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Journal Article

Transnational Corporations and Global Governance


Bartley,  Tim
Projekte von Gastwissenschaftlern und Postdoc-Stipendiaten, MPI for the Study of Societies, Max Planck Society;
Department of Sociology, Washington University in St. Louis, St. Louis, Missouri, USA;

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Bartley, T. (2018). Transnational Corporations and Global Governance. Annual Review of Sociology, 44, 145-165. doi:10.1146/annurev-soc-060116-053540.

Cite as: https://hdl.handle.net/21.11116/0000-0005-B5AA-F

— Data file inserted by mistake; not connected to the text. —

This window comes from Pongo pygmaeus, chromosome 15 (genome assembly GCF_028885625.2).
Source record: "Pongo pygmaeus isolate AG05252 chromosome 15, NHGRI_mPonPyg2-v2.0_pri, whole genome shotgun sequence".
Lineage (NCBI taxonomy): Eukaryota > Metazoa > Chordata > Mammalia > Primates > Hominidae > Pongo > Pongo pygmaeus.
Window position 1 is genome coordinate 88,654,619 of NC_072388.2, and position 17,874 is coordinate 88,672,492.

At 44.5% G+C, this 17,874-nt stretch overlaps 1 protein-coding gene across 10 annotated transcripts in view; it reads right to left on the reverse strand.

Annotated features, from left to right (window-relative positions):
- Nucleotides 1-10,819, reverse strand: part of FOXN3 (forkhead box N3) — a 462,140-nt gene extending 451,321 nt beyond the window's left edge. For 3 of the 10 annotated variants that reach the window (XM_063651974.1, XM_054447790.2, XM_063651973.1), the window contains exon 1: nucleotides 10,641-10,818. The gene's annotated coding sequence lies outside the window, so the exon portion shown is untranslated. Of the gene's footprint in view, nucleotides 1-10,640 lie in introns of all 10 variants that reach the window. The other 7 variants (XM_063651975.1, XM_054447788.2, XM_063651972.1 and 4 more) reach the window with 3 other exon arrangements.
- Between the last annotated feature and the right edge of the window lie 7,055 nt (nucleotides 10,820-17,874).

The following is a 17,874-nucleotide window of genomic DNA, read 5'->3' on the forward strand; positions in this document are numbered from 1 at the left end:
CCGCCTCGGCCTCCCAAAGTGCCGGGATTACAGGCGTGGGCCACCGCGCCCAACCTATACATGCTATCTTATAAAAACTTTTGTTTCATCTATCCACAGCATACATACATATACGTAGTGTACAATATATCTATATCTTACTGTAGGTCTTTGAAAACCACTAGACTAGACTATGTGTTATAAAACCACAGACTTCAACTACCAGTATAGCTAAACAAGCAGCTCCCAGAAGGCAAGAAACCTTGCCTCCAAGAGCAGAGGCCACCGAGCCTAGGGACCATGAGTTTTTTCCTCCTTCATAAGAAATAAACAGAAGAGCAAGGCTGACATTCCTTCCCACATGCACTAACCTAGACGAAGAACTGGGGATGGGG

Scholars and critics often lament that corporations rule the world, but predominant accounts of global governance imply almost the opposite: With theories populated by national governments and intergovernmental and nongovernmental organizations, it might appear that nearly everyone except corporations writes the rules that govern across borders. This article compiles research on the varied ways in which multinational and transnational corporations have shaped global governance, drawing attention to the contours and limits of corporate power. Corporations can be seen variously as sponsors, inhibitors, and direct providers of global governance. They have, for example, been sponsors of neoliberal trade rules, inhibitors of some labor and environmental regimes, and providers of private standards for finance, safety, sustainability, and human rights. Scholars may be tempted to focus on just one of these roles or to presume unified corporate dominance, but it is important to grapple with all three and to investigate the conditions under which corporate actions are more or less unified and decisive.